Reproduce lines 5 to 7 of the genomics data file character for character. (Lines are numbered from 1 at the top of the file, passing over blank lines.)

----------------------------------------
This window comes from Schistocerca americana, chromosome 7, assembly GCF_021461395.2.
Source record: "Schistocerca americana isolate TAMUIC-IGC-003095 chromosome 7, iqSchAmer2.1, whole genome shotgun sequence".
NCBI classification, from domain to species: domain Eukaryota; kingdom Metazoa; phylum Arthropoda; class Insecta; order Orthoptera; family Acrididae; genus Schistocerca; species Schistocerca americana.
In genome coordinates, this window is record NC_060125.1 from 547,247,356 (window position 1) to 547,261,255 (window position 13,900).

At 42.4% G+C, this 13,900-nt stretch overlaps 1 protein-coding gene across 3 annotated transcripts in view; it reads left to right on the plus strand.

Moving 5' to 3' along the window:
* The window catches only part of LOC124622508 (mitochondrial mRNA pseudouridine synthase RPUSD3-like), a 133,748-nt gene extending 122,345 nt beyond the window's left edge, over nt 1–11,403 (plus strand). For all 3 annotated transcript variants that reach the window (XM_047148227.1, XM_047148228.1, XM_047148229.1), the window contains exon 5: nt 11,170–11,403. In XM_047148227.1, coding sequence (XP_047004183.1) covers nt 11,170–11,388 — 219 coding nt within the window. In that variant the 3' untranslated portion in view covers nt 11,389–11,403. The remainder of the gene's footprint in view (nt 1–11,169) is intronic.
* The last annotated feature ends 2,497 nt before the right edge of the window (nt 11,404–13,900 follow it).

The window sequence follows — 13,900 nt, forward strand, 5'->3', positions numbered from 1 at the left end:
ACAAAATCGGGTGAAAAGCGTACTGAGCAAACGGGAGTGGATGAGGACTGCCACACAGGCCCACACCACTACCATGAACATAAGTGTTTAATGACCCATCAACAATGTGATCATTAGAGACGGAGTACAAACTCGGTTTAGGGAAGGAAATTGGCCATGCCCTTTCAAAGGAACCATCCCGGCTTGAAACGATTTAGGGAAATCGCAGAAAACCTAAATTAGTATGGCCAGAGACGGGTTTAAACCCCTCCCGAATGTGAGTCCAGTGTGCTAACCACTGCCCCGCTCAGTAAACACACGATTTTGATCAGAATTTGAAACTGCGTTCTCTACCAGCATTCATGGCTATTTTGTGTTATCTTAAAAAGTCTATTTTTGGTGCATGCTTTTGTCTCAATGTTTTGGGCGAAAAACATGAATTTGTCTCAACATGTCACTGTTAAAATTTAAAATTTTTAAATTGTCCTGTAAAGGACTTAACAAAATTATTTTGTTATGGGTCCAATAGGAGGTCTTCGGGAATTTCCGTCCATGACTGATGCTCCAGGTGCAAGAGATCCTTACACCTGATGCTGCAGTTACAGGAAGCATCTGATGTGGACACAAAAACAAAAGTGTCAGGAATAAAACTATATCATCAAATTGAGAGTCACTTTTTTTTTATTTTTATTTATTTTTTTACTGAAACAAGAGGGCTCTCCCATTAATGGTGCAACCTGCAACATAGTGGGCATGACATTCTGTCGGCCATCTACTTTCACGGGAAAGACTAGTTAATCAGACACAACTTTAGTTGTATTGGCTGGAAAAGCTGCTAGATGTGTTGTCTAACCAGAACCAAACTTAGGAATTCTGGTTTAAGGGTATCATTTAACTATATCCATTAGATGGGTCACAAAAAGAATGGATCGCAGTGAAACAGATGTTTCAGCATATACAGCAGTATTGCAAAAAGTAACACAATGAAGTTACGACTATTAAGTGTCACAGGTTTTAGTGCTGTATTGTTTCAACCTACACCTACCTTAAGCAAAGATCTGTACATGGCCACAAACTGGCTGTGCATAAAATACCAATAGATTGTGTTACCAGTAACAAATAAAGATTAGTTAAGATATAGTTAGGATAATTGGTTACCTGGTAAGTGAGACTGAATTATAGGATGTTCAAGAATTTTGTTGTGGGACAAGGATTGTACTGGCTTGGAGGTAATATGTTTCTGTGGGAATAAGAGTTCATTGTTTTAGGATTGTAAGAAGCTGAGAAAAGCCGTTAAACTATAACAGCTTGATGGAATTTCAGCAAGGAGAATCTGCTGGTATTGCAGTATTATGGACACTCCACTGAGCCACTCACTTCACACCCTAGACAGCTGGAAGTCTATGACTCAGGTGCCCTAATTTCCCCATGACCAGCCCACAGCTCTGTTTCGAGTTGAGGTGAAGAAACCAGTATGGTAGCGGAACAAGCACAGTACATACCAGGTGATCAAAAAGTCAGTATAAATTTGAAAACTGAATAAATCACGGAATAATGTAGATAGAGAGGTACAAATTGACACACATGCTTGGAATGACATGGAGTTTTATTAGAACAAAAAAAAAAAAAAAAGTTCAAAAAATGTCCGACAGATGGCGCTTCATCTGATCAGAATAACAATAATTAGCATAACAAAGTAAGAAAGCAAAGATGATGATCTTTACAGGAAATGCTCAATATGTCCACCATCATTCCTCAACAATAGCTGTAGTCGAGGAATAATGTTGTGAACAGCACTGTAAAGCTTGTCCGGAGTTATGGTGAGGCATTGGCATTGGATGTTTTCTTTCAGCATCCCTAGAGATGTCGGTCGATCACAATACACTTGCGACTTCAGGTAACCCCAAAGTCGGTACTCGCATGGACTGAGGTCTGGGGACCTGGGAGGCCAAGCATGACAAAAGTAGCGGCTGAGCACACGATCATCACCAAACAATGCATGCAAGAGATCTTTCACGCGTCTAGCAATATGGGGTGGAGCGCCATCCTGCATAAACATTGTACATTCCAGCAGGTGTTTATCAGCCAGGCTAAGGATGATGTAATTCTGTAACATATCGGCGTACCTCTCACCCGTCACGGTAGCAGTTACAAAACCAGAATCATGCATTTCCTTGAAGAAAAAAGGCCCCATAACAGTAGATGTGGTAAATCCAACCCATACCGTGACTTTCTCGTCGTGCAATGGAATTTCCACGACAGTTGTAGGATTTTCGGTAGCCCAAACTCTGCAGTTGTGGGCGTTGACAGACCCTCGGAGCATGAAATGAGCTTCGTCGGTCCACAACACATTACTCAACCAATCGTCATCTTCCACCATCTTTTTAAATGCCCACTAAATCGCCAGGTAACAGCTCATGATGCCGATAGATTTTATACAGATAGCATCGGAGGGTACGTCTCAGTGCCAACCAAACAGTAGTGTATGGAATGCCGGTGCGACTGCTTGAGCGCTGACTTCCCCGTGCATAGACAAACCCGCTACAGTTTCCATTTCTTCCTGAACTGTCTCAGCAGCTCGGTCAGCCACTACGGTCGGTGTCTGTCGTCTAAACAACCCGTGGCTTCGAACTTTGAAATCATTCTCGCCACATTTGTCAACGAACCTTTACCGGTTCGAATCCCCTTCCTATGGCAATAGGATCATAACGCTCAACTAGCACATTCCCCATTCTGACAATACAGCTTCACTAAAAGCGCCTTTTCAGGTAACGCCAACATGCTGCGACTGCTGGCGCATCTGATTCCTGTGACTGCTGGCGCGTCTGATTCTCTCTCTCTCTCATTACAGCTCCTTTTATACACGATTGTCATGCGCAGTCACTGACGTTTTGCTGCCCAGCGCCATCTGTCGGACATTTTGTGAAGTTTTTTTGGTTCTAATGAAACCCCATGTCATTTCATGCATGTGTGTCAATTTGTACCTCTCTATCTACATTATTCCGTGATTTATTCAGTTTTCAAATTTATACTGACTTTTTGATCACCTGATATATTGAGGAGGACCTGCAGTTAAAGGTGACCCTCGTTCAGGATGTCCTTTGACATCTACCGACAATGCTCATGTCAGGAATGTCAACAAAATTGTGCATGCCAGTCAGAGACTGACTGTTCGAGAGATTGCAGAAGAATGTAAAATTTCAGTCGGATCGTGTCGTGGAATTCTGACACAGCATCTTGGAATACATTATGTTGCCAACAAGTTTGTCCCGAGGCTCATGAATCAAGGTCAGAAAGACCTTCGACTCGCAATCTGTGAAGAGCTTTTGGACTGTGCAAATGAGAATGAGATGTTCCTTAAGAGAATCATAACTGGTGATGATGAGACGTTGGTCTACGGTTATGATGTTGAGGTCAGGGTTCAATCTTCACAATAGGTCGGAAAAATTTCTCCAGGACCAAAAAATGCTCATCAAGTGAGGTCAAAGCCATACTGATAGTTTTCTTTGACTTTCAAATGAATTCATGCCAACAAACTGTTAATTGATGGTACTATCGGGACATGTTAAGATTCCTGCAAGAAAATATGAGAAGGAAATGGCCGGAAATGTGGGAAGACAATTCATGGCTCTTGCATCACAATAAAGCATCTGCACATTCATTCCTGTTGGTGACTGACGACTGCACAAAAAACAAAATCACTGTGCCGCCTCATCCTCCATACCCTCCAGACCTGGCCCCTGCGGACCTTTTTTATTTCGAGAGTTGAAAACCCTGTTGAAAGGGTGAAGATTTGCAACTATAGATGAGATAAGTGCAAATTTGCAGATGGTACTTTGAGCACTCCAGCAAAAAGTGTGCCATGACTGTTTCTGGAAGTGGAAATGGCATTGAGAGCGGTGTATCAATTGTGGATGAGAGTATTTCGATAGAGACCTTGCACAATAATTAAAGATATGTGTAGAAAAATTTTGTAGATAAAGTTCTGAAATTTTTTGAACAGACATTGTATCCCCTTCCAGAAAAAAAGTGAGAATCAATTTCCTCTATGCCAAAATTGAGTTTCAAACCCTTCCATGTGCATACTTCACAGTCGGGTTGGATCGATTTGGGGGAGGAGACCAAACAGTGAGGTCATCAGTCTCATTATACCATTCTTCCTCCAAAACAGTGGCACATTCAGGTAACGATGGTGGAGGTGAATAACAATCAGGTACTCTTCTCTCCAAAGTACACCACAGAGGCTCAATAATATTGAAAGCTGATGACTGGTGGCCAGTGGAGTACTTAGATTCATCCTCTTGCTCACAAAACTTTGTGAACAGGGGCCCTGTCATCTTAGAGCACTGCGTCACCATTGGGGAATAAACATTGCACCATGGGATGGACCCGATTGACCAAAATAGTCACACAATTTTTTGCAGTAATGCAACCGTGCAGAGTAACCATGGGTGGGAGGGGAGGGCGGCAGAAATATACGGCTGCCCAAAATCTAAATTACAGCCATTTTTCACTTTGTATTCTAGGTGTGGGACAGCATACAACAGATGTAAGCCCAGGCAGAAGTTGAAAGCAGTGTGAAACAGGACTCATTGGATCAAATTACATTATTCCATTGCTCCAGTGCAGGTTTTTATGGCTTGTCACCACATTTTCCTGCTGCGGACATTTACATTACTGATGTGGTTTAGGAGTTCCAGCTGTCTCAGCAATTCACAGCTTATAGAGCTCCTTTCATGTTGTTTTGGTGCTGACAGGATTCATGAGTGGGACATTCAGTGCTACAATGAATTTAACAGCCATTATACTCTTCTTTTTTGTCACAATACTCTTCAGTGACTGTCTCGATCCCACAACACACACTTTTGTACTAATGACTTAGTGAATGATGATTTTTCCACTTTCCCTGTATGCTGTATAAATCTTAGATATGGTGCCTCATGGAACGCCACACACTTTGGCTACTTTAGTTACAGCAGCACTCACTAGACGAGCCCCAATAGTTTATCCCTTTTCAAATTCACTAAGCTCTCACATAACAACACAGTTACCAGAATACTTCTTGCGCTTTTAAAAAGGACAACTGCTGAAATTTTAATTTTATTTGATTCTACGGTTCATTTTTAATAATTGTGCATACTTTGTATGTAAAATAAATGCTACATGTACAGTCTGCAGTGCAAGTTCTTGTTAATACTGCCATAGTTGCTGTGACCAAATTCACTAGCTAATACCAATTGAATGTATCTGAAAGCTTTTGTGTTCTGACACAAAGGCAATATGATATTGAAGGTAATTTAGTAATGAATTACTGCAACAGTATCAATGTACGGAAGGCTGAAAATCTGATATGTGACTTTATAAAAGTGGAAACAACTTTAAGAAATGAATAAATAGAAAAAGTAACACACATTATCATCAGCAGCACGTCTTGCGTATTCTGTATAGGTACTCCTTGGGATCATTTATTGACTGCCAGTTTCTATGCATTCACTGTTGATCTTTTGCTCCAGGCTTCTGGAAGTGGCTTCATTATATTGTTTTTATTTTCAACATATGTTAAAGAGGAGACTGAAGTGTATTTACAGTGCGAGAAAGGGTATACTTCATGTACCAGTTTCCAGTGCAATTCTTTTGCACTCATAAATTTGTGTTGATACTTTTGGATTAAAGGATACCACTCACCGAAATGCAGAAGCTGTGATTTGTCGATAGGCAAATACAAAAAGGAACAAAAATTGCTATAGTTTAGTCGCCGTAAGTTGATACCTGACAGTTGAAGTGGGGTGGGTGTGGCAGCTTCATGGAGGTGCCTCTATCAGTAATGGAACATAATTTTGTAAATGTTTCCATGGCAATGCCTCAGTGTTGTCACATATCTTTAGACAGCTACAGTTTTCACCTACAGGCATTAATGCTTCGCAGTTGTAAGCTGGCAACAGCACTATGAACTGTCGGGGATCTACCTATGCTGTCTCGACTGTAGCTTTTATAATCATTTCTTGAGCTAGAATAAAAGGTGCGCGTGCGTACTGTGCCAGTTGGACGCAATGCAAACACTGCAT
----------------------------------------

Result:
At 42.4% G+C, this 13,900-nt stretch overlaps 1 protein-coding gene across 3 annotated transcripts in view; it reads left to right on the plus strand.

Moving 5' to 3' along the window:
* The window catches only part of LOC124622508 (mitochondrial mRNA pseudouridine synthase RPUSD3-like), a 133,748-nt gene extending 122,345 nt beyond the window's left edge, over nt 1–11,403 (plus strand). For all 3 annotated transcript variants that reach the window (XM_047148227.1, XM_047148228.1, XM_047148229.1), the window contains exon 5: nt 11,170–11,403. In XM_047148227.1, coding sequence (XP_047004183.1) covers nt 11,170–11,388 — 219 coding nt within the window. In that variant the 3' untranslated portion in view covers nt 11,389–11,403. The remainder of the gene's footprint in view (nt 1–11,169) is intronic.